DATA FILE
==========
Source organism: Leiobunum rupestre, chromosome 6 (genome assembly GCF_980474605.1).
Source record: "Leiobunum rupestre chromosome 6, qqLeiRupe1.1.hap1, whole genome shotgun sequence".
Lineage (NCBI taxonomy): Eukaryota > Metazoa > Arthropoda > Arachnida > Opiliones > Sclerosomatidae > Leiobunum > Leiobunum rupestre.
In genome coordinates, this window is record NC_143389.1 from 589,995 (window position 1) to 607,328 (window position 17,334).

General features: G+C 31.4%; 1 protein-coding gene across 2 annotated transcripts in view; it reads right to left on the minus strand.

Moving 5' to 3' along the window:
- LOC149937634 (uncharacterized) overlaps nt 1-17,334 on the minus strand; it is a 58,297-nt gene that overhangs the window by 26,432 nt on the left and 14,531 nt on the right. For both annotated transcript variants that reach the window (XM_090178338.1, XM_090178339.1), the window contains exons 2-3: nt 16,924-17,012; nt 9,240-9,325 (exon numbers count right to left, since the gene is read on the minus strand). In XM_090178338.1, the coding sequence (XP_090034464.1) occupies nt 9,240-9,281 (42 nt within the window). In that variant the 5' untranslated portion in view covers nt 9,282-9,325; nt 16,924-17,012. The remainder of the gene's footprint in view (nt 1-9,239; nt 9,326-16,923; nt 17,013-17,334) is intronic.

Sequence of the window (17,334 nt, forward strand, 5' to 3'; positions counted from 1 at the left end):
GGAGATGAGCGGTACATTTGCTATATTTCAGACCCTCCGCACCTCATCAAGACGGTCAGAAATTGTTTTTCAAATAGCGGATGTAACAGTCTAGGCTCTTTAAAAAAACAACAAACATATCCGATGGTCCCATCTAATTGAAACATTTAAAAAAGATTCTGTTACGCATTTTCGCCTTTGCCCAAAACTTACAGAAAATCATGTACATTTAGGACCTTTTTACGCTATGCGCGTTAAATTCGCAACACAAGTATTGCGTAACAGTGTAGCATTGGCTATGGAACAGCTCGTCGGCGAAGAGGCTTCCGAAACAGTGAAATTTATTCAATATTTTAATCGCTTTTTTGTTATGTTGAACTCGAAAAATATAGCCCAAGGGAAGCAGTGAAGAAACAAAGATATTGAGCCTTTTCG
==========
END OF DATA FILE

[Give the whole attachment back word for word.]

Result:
Source organism: Leiobunum rupestre, chromosome 6 (genome assembly GCF_980474605.1).
Source record: "Leiobunum rupestre chromosome 6, qqLeiRupe1.1.hap1, whole genome shotgun sequence".
Lineage (NCBI taxonomy): Eukaryota > Metazoa > Arthropoda > Arachnida > Opiliones > Sclerosomatidae > Leiobunum > Leiobunum rupestre.
In genome coordinates, this window is record NC_143389.1 from 589,995 (window position 1) to 607,328 (window position 17,334).

General features: G+C 31.4%; 1 protein-coding gene across 2 annotated transcripts in view; it reads right to left on the minus strand.

Moving 5' to 3' along the window:
- LOC149937634 (uncharacterized) overlaps nt 1-17,334 on the minus strand; it is a 58,297-nt gene that overhangs the window by 26,432 nt on the left and 14,531 nt on the right. For both annotated transcript variants that reach the window (XM_090178338.1, XM_090178339.1), the window contains exons 2-3: nt 16,924-17,012; nt 9,240-9,325 (exon numbers count right to left, since the gene is read on the minus strand). In XM_090178338.1, the coding sequence (XP_090034464.1) occupies nt 9,240-9,281 (42 nt within the window). In that variant the 5' untranslated portion in view covers nt 9,282-9,325; nt 16,924-17,012. The remainder of the gene's footprint in view (nt 1-9,239; nt 9,326-16,923; nt 17,013-17,334) is intronic.

Sequence of the window (17,334 nt, forward strand, 5' to 3'; positions counted from 1 at the left end):
GGAGATGAGCGGTACATTTGCTATATTTCAGACCCTCCGCACCTCATCAAGACGGTCAGAAATTGTTTTTCAAATAGCGGATGTAACAGTCTAGGCTCTTTAAAAAAACAACAAACATATCCGATGGTCCCATCTAATTGAAACATTTAAAAAAGATTCTGTTACGCATTTTCGCCTTTGCCCAAAACTTACAGAAAATCATGTACATTTAGGACCTTTTTACGCTATGCGCGTTAAATTCGCAACACAAGTATTGCGTAACAGTGTAGCATTGGCTATGGAACAGCTCGTCGGCGAAGAGGCTTCCGAAACAGTGAAATTTATTCAATATTTTAATCGCTTTTTTGTTATGTTGAACTCGAAAAATATAGCCCAAGGGAAGCAGTGAAGAAACAAAGATATTGAGCCTTTTCG